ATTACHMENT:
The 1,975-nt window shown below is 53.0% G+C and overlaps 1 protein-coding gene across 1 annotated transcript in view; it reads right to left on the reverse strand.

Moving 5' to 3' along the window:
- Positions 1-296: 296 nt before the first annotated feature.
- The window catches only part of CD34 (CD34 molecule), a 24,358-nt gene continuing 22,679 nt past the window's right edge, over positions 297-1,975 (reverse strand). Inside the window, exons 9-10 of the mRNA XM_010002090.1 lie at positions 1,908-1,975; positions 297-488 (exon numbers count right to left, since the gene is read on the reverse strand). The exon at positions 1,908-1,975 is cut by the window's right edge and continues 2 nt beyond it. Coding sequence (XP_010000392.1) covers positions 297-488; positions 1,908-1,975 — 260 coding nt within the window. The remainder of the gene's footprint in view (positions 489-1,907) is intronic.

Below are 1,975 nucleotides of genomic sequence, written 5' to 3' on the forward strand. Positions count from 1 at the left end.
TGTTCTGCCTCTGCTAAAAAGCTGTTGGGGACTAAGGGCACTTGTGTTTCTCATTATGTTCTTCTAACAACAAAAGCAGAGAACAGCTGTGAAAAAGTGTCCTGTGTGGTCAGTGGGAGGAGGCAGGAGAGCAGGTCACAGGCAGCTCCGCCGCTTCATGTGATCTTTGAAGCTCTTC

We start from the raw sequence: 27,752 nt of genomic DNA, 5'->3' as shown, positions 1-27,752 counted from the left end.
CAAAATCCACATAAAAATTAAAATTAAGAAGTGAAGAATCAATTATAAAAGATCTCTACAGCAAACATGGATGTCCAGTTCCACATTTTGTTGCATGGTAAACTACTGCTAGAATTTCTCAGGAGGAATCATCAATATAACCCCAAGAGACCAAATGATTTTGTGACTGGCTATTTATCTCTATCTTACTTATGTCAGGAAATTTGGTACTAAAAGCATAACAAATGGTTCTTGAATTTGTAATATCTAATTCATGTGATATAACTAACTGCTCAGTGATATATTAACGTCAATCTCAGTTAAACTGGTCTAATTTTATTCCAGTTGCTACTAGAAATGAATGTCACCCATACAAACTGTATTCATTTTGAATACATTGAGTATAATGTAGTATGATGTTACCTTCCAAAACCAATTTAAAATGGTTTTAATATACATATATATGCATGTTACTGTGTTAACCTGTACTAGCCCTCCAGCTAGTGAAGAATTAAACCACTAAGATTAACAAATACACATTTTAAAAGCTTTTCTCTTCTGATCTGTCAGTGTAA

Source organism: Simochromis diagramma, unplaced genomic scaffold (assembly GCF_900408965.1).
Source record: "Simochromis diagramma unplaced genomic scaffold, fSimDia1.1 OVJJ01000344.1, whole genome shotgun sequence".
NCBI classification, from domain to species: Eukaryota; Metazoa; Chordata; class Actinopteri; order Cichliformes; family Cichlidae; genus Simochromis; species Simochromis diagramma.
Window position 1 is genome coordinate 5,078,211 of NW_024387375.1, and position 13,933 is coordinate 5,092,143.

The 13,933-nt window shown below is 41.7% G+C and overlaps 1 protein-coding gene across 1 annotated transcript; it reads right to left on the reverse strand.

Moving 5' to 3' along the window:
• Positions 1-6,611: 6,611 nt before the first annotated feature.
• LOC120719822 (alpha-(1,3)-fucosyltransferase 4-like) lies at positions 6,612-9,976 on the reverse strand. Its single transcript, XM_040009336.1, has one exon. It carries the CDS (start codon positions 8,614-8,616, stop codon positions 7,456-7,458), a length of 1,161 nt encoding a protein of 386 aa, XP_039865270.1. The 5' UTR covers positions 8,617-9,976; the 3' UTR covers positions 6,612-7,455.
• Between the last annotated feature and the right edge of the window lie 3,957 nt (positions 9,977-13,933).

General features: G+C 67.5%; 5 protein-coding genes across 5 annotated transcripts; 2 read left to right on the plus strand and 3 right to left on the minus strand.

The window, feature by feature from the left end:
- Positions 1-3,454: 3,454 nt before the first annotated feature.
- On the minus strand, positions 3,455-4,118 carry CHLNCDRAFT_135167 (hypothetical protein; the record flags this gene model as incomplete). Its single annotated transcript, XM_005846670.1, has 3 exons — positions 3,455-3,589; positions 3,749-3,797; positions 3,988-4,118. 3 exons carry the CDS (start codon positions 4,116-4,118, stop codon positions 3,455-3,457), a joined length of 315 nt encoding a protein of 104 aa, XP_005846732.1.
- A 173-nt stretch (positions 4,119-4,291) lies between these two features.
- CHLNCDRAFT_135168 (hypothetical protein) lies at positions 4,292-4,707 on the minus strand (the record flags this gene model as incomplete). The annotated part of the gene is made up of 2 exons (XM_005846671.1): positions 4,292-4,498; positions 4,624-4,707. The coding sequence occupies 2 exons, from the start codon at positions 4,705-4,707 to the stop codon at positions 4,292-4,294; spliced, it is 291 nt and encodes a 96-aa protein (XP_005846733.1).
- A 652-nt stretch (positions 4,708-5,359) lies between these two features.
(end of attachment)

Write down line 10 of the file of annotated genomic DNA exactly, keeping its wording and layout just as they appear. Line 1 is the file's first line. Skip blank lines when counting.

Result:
Source record: "Simochromis diagramma unplaced genomic scaffold, fSimDia1.1 OVJJ01000344.1, whole genome shotgun sequence".